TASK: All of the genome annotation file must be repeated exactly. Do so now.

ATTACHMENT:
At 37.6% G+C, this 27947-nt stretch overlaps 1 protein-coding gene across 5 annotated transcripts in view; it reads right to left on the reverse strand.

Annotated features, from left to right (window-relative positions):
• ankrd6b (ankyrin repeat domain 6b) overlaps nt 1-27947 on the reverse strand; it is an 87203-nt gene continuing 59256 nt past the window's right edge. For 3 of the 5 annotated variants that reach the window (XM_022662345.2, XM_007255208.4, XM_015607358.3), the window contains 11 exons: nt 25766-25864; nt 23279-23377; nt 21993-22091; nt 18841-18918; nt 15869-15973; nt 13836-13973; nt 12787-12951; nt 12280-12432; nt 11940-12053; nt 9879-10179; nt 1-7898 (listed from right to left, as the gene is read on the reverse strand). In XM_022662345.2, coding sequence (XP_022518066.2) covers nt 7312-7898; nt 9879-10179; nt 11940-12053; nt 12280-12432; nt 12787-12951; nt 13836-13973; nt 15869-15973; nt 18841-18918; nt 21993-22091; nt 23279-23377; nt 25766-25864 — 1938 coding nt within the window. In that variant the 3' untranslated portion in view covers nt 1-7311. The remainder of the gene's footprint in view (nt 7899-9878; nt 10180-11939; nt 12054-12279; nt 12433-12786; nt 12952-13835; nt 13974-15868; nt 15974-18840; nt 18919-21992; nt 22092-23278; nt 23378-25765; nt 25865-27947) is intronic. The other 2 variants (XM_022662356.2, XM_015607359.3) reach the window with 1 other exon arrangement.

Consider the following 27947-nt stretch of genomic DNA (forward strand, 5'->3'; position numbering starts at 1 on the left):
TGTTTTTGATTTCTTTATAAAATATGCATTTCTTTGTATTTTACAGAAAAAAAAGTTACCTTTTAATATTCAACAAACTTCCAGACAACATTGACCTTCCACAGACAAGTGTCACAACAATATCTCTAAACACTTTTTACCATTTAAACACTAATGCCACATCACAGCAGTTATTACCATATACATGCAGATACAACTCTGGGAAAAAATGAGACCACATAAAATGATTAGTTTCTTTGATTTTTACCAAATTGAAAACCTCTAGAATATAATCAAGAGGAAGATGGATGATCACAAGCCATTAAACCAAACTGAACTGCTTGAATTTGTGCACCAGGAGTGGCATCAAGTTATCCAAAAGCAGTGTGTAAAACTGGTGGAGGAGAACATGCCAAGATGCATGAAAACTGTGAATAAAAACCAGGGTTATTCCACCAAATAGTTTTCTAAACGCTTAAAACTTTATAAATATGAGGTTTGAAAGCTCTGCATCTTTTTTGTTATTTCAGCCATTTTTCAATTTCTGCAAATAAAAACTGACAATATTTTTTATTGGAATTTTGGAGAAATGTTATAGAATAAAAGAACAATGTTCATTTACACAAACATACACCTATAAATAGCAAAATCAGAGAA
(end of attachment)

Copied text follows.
At 37.6% G+C, this 27947-nt stretch overlaps 1 protein-coding gene across 5 annotated transcripts in view; it reads right to left on the reverse strand.

Annotated features, from left to right (window-relative positions):
• ankrd6b (ankyrin repeat domain 6b) overlaps nt 1-27947 on the reverse strand; it is an 87203-nt gene continuing 59256 nt past the window's right edge. For 3 of the 5 annotated variants that reach the window (XM_022662345.2, XM_007255208.4, XM_015607358.3), the window contains 11 exons: nt 25766-25864; nt 23279-23377; nt 21993-22091; nt 18841-18918; nt 15869-15973; nt 13836-13973; nt 12787-12951; nt 12280-12432; nt 11940-12053; nt 9879-10179; nt 1-7898 (listed from right to left, as the gene is read on the reverse strand). In XM_022662345.2, coding sequence (XP_022518066.2) covers nt 7312-7898; nt 9879-10179; nt 11940-12053; nt 12280-12432; nt 12787-12951; nt 13836-13973; nt 15869-15973; nt 18841-18918; nt 21993-22091; nt 23279-23377; nt 25766-25864 — 1938 coding nt within the window. In that variant the 3' untranslated portion in view covers nt 1-7311. The remainder of the gene's footprint in view (nt 7899-9878; nt 10180-11939; nt 12054-12279; nt 12433-12786; nt 12952-13835; nt 13974-15868; nt 15974-18840; nt 18919-21992; nt 22092-23278; nt 23378-25765; nt 25865-27947) is intronic. The other 2 variants (XM_022662356.2, XM_015607359.3) reach the window with 1 other exon arrangement.

Consider the following 27947-nt stretch of genomic DNA (forward strand, 5'->3'; position numbering starts at 1 on the left):
TGTTTTTGATTTCTTTATAAAATATGCATTTCTTTGTATTTTACAGAAAAAAAAGTTACCTTTTAATATTCAACAAACTTCCAGACAACATTGACCTTCCACAGACAAGTGTCACAACAATATCTCTAAACACTTTTTACCATTTAAACACTAATGCCACATCACAGCAGTTATTACCATATACATGCAGATACAACTCTGGGAAAAAATGAGACCACATAAAATGATTAGTTTCTTTGATTTTTACCAAATTGAAAACCTCTAGAATATAATCAAGAGGAAGATGGATGATCACAAGCCATTAAACCAAACTGAACTGCTTGAATTTGTGCACCAGGAGTGGCATCAAGTTATCCAAAAGCAGTGTGTAAAACTGGTGGAGGAGAACATGCCAAGATGCATGAAAACTGTGAATAAAAACCAGGGTTATTCCACCAAATAGTTTTCTAAACGCTTAAAACTTTATAAATATGAGGTTTGAAAGCTCTGCATCTTTTTTGTTATTTCAGCCATTTTTCAATTTCTGCAAATAAAAACTGACAATATTTTTTATTGGAATTTTGGAGAAATGTTATAGAATAAAAGAACAATGTTCATTTACACAAACATACACCTATAAATAGCAAAATCAGAGAA